Thursday, July 24, 2008

Sandblasted bamboo

Today's post has a bit of an unusual pipe as the subject. This little gem is an experiment all around, and grew out of a little free time I had a couple months ago. For being an experiment, it sure is a sweet pipe!

For starters, the bowl is actually a complete mistake. I was making an apple shaped bowl for a pipe that was designed to have a long shank, but when I was turning the top of the bowl on the lathe, I swung the chisel the wrong direction while not paying attention, and knocked the entire shank right off the bowl. Now, normally a mistake like that would have ended up embedded in the wall on the opposite side of the workshop, but for some reason I just took it off the lathe and set it on the shelf behind me. There is sat for over a year until I came along one day and thought about trying to salvage it. And since I was going to try and salvage it, I figured that it would be a good time to try some other experiments I've been meaning to undertake.

Now, clearly I used bamboo, but what's a little unusual is that I chose to sandblast it instead of leaving it smooth. As a result, I didn't have to use the cleanest and most uniformly colored piece of bamboo on my supplies shelf - perfect for an experiment, and especially since it's going to be one I'll be keeping. I don't know who originally came up with the idea to sandblast bamboo, but I've seen it from a couple makers recently, and I know that early on I saw a really nice example from Love Geiger (click here for his site) and was really impressed.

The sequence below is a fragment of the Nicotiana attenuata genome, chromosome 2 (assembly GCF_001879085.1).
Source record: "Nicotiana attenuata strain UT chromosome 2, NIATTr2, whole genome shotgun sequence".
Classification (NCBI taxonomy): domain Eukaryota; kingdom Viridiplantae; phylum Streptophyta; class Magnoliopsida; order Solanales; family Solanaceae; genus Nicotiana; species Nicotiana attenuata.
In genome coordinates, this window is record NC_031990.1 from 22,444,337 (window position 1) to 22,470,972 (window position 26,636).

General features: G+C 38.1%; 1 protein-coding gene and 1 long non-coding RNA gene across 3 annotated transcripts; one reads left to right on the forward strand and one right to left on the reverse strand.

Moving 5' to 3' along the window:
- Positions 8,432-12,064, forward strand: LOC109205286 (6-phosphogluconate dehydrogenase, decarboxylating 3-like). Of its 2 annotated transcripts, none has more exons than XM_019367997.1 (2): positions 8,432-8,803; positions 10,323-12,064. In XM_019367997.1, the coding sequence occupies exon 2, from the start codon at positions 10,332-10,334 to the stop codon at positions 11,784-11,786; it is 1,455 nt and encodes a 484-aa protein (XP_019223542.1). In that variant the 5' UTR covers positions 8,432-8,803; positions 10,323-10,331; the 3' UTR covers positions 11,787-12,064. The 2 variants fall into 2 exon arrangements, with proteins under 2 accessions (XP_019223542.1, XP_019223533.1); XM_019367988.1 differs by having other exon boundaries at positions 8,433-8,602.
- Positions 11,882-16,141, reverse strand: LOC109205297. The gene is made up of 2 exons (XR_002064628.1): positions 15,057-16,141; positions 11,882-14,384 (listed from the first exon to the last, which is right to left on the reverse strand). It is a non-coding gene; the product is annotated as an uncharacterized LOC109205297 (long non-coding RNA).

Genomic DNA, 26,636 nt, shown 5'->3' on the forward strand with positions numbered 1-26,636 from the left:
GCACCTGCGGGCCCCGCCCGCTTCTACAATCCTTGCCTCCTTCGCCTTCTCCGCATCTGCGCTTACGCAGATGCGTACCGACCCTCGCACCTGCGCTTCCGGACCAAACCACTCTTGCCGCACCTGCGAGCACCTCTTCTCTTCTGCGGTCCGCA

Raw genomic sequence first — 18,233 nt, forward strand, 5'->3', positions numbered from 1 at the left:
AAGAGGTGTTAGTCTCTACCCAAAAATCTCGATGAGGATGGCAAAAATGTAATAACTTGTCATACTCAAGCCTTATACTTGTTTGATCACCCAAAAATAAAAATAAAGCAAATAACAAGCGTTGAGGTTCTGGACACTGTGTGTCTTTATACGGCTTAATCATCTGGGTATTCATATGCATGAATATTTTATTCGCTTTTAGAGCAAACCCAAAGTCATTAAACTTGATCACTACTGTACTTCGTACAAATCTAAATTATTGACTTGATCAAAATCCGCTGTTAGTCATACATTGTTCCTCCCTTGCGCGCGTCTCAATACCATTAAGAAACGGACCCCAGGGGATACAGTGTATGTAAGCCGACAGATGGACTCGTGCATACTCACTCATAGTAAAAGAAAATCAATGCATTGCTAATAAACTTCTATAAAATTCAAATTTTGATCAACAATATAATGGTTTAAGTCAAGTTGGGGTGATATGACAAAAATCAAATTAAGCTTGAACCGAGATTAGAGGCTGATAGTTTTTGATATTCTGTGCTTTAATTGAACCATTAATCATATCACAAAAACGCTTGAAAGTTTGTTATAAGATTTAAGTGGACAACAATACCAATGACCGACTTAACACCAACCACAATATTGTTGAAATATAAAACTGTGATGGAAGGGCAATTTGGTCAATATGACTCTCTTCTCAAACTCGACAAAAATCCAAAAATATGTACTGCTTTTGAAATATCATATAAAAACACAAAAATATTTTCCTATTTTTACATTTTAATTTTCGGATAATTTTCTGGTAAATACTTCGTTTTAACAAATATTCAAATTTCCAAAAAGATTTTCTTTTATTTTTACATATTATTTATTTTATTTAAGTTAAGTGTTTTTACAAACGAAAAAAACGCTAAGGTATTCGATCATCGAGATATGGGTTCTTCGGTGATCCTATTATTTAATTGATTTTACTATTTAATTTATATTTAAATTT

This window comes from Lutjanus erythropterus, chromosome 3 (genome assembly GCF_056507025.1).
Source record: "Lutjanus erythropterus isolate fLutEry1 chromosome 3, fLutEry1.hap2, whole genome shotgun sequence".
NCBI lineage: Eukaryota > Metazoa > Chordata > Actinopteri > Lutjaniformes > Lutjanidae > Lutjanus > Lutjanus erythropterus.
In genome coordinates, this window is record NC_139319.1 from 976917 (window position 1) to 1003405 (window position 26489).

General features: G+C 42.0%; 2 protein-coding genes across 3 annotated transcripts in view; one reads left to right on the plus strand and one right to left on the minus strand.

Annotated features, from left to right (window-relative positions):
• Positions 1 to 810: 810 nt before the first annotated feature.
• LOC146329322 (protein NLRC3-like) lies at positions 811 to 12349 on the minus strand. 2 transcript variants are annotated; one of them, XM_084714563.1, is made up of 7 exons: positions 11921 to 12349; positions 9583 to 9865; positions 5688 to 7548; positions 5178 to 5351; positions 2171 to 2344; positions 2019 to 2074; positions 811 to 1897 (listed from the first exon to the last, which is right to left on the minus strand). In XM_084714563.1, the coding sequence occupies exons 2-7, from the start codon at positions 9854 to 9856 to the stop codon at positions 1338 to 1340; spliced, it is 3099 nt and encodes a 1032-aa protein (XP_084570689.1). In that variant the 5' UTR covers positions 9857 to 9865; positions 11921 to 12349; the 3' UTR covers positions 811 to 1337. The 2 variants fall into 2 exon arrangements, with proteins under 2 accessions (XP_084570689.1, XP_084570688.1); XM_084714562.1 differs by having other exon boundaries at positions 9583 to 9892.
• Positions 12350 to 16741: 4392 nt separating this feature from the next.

Surprisingly, bamboo is actually kind of tough to sandblast. You'd think it would be fragile and would simply disintegrate under the 100+ PSI of aggressive blasting media, but it didn't. Instead, it grinned at me a few times, flipped me the bird, and then eventually started developing a pattern. It took almost as long to sandblast this piece of bamboo as it did the briar bowl.

Of course, I had to leave a bare spot for the stamp, and I also wanted to see how unblasted bamboo would take stain. Well, you can see, not so great - but that may have something to do with the method I used for applying the stain. Like they say "try, try again", so I'll be trying it again at some point. The blasted portion of the bamboo stained very, very well. It's almost indistinguishable from the briar, and the gnarly texture of the blasted bamboo blends in so well with the blasted briar, that I think the two are really meant for each other.

The final experiment on this pipe is the bowl/shank junction. I only had the barest hint of a briar shank left to use on this bowl, so I figured I would see how well my method of attaching bamboo shanks works when placed that close to the burning tobacco. The verdict - pretty damn good. The joint is holding up very well, and it shows no signs of degrading at all. I wouldn't sell a pipe with the joint this close to the fire, but it's still good to know that it would hold of well even if I did.